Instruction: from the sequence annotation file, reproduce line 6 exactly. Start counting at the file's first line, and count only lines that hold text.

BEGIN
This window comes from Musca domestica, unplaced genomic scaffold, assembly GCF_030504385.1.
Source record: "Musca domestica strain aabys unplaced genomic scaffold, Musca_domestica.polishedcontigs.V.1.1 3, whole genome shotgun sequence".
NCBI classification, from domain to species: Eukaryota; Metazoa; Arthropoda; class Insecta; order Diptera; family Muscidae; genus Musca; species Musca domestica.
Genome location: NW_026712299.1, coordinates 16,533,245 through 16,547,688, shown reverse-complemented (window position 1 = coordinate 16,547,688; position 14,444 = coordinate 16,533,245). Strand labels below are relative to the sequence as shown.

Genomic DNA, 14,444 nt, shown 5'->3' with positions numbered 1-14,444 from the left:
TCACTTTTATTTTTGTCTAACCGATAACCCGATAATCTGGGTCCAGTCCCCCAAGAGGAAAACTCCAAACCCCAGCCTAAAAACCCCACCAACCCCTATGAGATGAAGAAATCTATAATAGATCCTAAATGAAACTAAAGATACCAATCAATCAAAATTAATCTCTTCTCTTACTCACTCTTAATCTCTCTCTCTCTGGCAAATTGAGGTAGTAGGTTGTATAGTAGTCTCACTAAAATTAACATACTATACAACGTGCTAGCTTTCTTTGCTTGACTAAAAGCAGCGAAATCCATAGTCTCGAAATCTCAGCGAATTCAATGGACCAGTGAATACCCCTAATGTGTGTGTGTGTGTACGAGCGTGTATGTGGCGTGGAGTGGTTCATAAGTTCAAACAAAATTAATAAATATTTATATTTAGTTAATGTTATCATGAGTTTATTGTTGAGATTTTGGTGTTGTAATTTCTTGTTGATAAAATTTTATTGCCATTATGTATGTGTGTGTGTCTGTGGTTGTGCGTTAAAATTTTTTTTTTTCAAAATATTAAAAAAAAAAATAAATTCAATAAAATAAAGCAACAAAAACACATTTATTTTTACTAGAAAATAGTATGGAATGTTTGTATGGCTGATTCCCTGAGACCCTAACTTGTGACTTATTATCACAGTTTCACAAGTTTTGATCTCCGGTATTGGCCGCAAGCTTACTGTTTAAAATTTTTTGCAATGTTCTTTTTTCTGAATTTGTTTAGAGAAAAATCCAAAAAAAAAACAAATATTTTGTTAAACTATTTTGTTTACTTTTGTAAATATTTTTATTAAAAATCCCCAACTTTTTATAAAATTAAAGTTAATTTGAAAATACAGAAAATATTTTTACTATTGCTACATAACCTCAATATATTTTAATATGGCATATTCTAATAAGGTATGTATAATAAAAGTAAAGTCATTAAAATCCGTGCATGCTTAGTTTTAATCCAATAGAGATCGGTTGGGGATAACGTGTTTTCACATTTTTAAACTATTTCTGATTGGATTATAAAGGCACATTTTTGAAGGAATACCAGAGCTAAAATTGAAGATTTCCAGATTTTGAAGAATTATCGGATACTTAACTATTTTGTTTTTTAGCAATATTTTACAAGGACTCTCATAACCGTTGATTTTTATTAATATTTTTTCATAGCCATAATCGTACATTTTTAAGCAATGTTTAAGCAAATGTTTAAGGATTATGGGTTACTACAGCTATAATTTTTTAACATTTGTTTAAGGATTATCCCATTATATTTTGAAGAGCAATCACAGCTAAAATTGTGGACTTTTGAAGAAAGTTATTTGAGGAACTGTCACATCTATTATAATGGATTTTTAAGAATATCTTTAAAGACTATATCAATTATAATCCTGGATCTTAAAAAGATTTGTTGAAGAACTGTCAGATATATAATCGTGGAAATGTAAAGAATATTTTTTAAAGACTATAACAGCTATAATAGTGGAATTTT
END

TCACTTTTATTTTTGTCTAACCGATAACCCGATAATCTGGGTCCAGTCCCCCAAGAGGAAAACTCCAAACCCCAGCCTAAAAACCCCACCAACCCCTATGAGATGAAGAAATCTATAATAGATCCTAAATGAAACTAAAGATACCAATCAATCAAAATTAATCTCTTCTCTTACTCACTCTTAATCTCTCTCTCTCTGGCAAATTGAGGTAGTAGGTTGTATAGTAGTCTCACTAAAATTAACATACTATACAACGTGCTAGCTTTCTTTGCTTGACTAAAAGCAGCGAAATCCATAGTCTCGAAATCTCAGCGAATTCAATGGACCAGTGAATACCCCTAATGTGTGTGTGTGTGTACGAGCGTGTATGTGGCGTGGAGTGGTTCATAAGTTCAAACAAAATTAATAAATATTTATATTTAGTTAATGTTATCATGAGTTTATTGTTGAGATTTTGGTGTTGTAATTTCTTGTTGATAAAATTTTATTGCCATTATGTATGTGTGTGTGTCTGTGGTTGTGCGTTAAAATTTTTTTTTTTCAAAATATTAAAAAAAAAAATAAATTCAATAAAATAAAGCAACAAAAACACATTTATTTTTACTAGAAAATAGTATGGAATGTTTGTATGGCTGATTCCCTGAGACCCTAACTTGTGACTTATTATCACAGTTTCACAAGTTTTGATCTCCGGTATTGGCCGCAAGCTTACTGTTTAAAATTTTTTGCAATGTTCTTTTTTCTGAATTTGTTTAGAGAAAAATCCAAAAAAAAAACAAATATTTTGTTAAACTATTTTGTTTACTTTTGTAAATATTTTTATTAAAAATCCCCAACTTTTTATAAAATTAAAGTTAATTTGAAAATACAGAAAATATTTTTACTATTGCTACATAACCTCAATATATTTTAATATGGCATATTCTAATAAGGTATGTATAATAAAAGTAAAGTCATTAAAATCCGTGCATGCTTAGTTTTAATCCAATAGAGATCGGTTGGGGATAACGTGTTTTCACATTTTTAAACTATTTCTGATTGGATTATAAAGGCACATTTTTGAAGGAATACCAGAGCTAAAATTGAAGATTTCCAGATTTTGAAGAATTATCGGATACTTAACTATTTTGTTTTTTAGCAATATTTTACAAGGACTCTCATAACCGTTGATTTTTATTAATATTTTTTCATAGCCATAATCGTACATTTTTAAGCAATGTTTAAGCAAATGTTTAAGGATTATGGGTTACTACAGCTATAATTTTTTAACATTTGTTTAAGGATTATCCCATTATATTTTGAAGAGCAATCACAGCTAAAATTGTGGACTTTTGAAGAAAGTTATTTGAGGAACTGTCACATCTATTATAATGGATTTTTAAGAATATCTTTAAAGACTATATCAATTATAATCCTGGATCTTAAAAAGATTTGTTGAAGAACTGTCAGATATATAATCGTGGAAATGTAAAGAATATTTTTTAAAGACTATAACAGCTATAATAGTGGAATTTT